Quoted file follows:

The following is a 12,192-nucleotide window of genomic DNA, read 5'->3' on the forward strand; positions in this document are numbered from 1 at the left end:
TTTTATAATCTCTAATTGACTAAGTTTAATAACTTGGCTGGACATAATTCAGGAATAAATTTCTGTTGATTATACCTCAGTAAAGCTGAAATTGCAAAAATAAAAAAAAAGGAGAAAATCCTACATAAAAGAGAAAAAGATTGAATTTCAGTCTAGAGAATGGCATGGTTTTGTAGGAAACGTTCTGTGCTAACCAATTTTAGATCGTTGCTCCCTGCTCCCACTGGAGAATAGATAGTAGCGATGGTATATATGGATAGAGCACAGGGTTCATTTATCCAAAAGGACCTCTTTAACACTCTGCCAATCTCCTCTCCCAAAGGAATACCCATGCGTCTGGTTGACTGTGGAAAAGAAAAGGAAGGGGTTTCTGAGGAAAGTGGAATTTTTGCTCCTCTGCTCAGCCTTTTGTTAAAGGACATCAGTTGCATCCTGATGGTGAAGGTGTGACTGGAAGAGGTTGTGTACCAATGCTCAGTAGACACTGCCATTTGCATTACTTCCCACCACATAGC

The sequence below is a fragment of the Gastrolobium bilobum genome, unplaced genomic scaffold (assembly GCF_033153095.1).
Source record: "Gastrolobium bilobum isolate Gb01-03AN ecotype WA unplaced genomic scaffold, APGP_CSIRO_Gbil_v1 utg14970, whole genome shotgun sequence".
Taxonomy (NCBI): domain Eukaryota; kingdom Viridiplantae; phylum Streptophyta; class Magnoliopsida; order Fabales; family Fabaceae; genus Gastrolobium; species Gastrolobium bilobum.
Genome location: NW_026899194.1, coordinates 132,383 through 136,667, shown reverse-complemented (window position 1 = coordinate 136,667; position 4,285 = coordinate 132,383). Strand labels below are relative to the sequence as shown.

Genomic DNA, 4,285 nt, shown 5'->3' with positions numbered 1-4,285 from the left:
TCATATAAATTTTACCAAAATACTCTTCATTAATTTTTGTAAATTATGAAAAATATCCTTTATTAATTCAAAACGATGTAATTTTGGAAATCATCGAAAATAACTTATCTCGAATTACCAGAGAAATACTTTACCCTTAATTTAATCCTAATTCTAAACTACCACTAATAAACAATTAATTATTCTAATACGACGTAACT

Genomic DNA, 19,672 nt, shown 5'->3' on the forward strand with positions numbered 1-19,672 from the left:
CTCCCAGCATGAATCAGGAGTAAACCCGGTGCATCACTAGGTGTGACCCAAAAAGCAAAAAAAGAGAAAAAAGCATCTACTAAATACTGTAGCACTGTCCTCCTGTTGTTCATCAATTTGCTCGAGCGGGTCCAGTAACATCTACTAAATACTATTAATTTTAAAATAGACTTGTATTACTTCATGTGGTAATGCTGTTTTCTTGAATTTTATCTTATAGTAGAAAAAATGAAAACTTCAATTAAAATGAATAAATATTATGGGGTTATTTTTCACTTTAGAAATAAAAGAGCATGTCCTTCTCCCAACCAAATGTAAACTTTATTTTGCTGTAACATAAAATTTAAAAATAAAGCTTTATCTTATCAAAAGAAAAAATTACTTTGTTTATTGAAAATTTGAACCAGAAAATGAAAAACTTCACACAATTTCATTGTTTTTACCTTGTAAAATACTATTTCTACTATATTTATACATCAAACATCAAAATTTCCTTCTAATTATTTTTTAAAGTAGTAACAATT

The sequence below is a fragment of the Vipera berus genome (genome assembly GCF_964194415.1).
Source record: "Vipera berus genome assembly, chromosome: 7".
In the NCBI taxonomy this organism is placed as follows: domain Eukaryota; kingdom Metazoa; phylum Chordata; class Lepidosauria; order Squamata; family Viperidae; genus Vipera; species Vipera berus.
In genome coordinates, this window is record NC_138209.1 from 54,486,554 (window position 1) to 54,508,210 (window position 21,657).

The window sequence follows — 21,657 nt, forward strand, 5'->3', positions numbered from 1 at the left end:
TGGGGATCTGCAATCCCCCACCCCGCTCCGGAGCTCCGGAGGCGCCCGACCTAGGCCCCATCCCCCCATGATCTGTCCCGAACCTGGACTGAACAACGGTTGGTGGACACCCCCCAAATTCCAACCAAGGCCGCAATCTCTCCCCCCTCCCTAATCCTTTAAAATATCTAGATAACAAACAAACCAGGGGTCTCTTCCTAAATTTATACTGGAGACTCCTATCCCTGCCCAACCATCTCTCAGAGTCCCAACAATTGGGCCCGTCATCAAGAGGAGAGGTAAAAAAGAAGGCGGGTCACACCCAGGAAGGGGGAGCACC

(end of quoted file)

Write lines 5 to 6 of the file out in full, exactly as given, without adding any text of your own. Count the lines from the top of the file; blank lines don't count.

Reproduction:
Taxonomy (NCBI): domain Eukaryota; kingdom Viridiplantae; phylum Streptophyta; class Magnoliopsida; order Fabales; family Fabaceae; genus Gastrolobium; species Gastrolobium bilobum.
Genome location: NW_026899194.1, coordinates 132,383 through 136,667, shown reverse-complemented (window position 1 = coordinate 136,667; position 4,285 = coordinate 132,383). Strand labels below are relative to the sequence as shown.